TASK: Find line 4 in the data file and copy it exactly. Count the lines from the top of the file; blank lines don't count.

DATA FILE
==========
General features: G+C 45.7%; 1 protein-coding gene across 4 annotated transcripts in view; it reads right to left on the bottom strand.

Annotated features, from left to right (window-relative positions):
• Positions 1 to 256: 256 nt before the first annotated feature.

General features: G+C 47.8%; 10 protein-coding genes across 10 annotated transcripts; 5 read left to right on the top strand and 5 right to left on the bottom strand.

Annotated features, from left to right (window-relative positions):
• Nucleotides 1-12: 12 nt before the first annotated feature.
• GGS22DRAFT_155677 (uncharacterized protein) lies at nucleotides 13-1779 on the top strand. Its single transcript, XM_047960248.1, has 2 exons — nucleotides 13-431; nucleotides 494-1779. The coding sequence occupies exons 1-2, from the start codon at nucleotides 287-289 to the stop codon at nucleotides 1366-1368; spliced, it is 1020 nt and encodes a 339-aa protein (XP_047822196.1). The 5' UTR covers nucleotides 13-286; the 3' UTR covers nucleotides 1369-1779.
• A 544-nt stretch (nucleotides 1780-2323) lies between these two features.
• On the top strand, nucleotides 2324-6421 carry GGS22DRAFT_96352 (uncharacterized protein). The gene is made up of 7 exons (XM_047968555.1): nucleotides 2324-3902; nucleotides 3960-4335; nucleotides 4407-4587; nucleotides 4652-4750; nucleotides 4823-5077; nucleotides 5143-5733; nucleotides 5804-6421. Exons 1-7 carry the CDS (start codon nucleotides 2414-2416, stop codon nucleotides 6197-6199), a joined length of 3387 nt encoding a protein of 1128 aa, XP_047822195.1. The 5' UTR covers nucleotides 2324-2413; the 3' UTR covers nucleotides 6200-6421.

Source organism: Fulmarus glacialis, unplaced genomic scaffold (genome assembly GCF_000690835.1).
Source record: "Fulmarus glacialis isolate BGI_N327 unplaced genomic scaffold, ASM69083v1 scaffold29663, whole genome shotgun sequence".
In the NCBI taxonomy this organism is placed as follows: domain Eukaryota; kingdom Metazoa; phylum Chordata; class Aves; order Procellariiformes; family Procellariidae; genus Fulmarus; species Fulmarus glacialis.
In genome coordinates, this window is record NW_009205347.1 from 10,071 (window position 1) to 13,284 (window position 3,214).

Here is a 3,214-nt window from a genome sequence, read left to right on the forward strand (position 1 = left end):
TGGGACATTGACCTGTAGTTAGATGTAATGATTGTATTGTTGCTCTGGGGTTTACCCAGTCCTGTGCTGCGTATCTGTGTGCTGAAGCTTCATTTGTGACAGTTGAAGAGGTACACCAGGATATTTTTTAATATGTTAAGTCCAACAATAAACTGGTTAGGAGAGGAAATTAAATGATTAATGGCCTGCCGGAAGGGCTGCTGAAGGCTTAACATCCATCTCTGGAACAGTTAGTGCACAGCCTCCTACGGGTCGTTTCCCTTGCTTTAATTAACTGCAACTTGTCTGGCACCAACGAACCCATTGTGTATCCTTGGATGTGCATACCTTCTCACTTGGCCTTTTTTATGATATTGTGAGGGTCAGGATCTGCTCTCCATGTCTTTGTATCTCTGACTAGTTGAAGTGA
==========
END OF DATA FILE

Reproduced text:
General features: G+C 47.8%; 10 protein-coding genes across 10 annotated transcripts; 5 read left to right on the top strand and 5 right to left on the bottom strand.